“It’s not just the patient,” Holmes said. “It’s family members: to imagine yourself as a parent, bringing your child, knowing that your child needs help, but then showing up at a place like that and thinking, ‘Oh my gosh, what am I doing to my child?’ So I think it’s for everybody. Unfortunately, mental health has taken the backseat for a number of reasons, and it’s really time for us to bring that…parity of experience for patients and family members and for staff.”
Holmes said that improved experience of care can have a dramatic impact on staff injuries, which can have a correlating improvement in staff satisfaction and recruitment.
“The other aspect of these concepts of Human-Centered Safety® is really about trying to reduce those things, environmental triggers, or other things that agitate a patient and cause aggression, which often results in violence and staff injuries and other things,” he said. “So, really smart design, the best practice is to create space that’s not only safe for patients but are safer for staff, and when staff feel that they’re going to be safer there, they feel empowered.”
Knowing that [patients] can do things that impact how [they] feel and impact the world can be really empowering, and sometimes demonstrating that to patients can help them feel more in control.Melanie Baumhover, AIA, LEED AP, behavioral designer
A significant contributor to the positive outcomes of the human-centered approach is giving patients a sense of control at a time in their life when the world can feel out of proportion. Color-changing LED lighting in sensory rooms or even the patient room, music station choices in bedrooms, and seating options may seem like little gestures, but they can be significant for the patient.
“Our post-occupancy evaluations of our projects, as well as environmental psychology studies that we have read, show that giving people choice and control can help them see that they can impact the world. They don’t just have to take it as it washes over them,” Baumhover said. “Knowing that [patients] can do things that impact how [they] feel and impact the world can be really empowering, and sometimes demonstrating that to patients can help them feel more in control. And when they feel more in control, they have fewer out-of-control moments, which sometimes manifests in attacking or lashing out at other patients or staff members.”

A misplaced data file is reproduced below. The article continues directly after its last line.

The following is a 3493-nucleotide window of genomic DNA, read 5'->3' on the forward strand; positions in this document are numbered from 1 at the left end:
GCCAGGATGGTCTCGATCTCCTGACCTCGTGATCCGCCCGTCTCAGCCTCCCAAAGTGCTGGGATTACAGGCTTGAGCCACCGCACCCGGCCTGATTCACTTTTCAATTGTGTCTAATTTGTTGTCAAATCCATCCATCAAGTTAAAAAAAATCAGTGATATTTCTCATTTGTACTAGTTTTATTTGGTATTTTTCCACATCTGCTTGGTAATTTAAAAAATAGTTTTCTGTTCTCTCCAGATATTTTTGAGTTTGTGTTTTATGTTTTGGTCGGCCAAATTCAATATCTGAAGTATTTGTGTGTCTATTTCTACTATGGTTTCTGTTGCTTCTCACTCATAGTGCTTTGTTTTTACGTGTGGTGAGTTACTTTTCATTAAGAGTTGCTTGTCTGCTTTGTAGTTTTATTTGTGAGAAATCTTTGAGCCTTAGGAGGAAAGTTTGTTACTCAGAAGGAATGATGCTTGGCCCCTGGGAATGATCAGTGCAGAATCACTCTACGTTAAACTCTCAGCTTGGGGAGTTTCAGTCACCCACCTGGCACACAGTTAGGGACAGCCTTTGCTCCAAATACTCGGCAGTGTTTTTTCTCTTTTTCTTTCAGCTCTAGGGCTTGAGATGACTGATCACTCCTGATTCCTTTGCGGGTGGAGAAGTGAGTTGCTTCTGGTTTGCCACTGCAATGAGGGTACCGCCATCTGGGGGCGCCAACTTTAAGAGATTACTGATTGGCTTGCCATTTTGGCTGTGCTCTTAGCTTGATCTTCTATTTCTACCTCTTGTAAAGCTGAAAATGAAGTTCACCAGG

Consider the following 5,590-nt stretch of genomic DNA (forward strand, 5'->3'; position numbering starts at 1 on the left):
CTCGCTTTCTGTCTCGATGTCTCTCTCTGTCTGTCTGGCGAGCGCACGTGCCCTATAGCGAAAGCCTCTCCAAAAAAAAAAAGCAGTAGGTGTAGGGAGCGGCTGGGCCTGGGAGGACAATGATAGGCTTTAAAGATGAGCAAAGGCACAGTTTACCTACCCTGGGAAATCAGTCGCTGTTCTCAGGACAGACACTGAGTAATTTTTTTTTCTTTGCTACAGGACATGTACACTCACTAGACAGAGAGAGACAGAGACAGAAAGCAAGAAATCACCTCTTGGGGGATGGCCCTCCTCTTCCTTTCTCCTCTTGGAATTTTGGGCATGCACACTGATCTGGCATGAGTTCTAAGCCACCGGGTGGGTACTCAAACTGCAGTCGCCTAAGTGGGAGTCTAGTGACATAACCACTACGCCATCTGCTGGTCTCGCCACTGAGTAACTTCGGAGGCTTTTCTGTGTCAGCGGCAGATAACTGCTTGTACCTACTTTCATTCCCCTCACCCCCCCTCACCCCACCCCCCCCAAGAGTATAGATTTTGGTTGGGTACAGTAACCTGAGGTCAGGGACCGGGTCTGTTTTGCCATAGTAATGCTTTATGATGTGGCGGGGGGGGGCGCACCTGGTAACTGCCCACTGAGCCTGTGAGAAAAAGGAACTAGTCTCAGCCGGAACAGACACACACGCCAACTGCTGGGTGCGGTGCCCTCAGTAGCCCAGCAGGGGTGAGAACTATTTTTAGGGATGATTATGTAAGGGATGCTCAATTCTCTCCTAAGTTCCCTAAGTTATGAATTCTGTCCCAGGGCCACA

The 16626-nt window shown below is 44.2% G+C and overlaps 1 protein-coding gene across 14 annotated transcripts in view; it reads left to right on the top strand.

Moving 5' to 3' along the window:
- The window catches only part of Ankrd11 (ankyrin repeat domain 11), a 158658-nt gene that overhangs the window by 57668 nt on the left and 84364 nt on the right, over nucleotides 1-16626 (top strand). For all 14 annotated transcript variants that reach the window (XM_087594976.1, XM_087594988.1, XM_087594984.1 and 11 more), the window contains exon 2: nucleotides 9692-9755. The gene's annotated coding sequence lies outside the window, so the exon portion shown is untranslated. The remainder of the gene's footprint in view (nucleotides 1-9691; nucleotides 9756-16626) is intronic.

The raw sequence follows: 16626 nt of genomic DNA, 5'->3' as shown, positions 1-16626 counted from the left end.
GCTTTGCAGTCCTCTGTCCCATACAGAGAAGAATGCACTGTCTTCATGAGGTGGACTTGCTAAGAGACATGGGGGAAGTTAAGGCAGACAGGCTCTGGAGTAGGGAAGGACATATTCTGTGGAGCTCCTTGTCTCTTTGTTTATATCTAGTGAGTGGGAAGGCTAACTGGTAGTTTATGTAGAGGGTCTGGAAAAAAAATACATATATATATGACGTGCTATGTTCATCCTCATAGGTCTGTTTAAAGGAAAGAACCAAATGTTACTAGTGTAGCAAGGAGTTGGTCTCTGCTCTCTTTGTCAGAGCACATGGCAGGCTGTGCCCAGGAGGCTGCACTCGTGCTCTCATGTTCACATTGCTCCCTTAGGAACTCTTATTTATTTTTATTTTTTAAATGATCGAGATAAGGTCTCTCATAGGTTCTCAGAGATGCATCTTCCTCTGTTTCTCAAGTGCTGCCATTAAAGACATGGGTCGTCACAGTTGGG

The biggest challenge, both said, is the diversity of needs that each patient brings to their treatment, including those needs defined by region or age, especially between children and adolescents who may react to spaces that either speak down to them or aren’t playful enough.
“Trauma-informed design can’t predict every trigger for every individual,” Baumhover said. “So, you look at the population that’s there. You work with the staff to try to understand what they’ve found historically. But there is no one-size-fits-all color. There is no one-size-fits-all layout. So, really, it’s a matter of working with the staff and clinicians within that unit to talk about what kind of patients do they get. What are their concerns? Who do we want to design this around?”
With a focus on the high points of a patient’s stay and where they could go after treatment, she said it’s makes the work rewarding.
“One of the most rewarding stories is when we designed a new facility and, at the open house, somebody who had been a past patient realized that we were the design team and said, ‘You know,’ tears in his eyes, ‘Thank you. This is the most beautiful space I’ve ever been in. And I really appreciate that you designed this for me, for us.’” Holmes said. ”That’s what makes it rewarding. It’s seeing the impact that it has.”